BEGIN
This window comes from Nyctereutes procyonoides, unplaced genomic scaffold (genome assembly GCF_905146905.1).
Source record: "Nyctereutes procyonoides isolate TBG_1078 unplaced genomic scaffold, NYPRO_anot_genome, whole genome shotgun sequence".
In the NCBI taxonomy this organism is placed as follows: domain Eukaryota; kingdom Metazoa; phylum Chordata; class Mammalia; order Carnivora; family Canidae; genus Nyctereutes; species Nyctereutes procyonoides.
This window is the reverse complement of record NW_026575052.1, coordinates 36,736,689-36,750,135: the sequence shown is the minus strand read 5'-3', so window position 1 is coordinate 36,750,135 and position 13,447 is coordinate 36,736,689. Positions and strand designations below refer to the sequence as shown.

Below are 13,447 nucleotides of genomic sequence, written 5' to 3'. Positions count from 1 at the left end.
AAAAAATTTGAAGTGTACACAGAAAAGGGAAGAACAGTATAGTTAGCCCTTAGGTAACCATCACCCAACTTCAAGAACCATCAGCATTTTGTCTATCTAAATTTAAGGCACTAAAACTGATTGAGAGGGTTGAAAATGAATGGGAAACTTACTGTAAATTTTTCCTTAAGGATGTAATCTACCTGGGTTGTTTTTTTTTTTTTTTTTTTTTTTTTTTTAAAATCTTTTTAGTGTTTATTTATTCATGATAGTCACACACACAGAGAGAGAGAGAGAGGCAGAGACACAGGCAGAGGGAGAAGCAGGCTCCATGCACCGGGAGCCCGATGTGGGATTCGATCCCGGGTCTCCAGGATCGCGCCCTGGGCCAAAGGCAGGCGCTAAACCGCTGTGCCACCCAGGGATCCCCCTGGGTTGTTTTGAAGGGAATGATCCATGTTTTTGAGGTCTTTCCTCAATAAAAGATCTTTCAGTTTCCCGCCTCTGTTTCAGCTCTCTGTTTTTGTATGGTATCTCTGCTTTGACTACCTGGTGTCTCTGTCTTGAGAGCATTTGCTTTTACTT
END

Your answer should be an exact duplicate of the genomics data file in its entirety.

This window comes from Nyctereutes procyonoides, unplaced genomic scaffold (genome assembly GCF_905146905.1).
Source record: "Nyctereutes procyonoides isolate TBG_1078 unplaced genomic scaffold, NYPRO_anot_genome, whole genome shotgun sequence".
In the NCBI taxonomy this organism is placed as follows: domain Eukaryota; kingdom Metazoa; phylum Chordata; class Mammalia; order Carnivora; family Canidae; genus Nyctereutes; species Nyctereutes procyonoides.
This window is the reverse complement of record NW_026575052.1, coordinates 36,736,689-36,750,135: the sequence shown is the minus strand read 5'-3', so window position 1 is coordinate 36,750,135 and position 13,447 is coordinate 36,736,689. Positions and strand designations below refer to the sequence as shown.

Below are 13,447 nucleotides of genomic sequence, written 5' to 3'. Positions count from 1 at the left end.
AAAAAATTTGAAGTGTACACAGAAAAGGGAAGAACAGTATAGTTAGCCCTTAGGTAACCATCACCCAACTTCAAGAACCATCAGCATTTTGTCTATCTAAATTTAAGGCACTAAAACTGATTGAGAGGGTTGAAAATGAATGGGAAACTTACTGTAAATTTTTCCTTAAGGATGTAATCTACCTGGGTTGTTTTTTTTTTTTTTTTTTTTTTTTTTTTAAAATCTTTTTAGTGTTTATTTATTCATGATAGTCACACACACAGAGAGAGAGAGAGAGGCAGAGACACAGGCAGAGGGAGAAGCAGGCTCCATGCACCGGGAGCCCGATGTGGGATTCGATCCCGGGTCTCCAGGATCGCGCCCTGGGCCAAAGGCAGGCGCTAAACCGCTGTGCCACCCAGGGATCCCCCTGGGTTGTTTTGAAGGGAATGATCCATGTTTTTGAGGTCTTTCCTCAATAAAAGATCTTTCAGTTTCCCGCCTCTGTTTCAGCTCTCTGTTTTTGTATGGTATCTCTGCTTTGACTACCTGGTGTCTCTGTCTTGAGAGCATTTGCTTTTACTT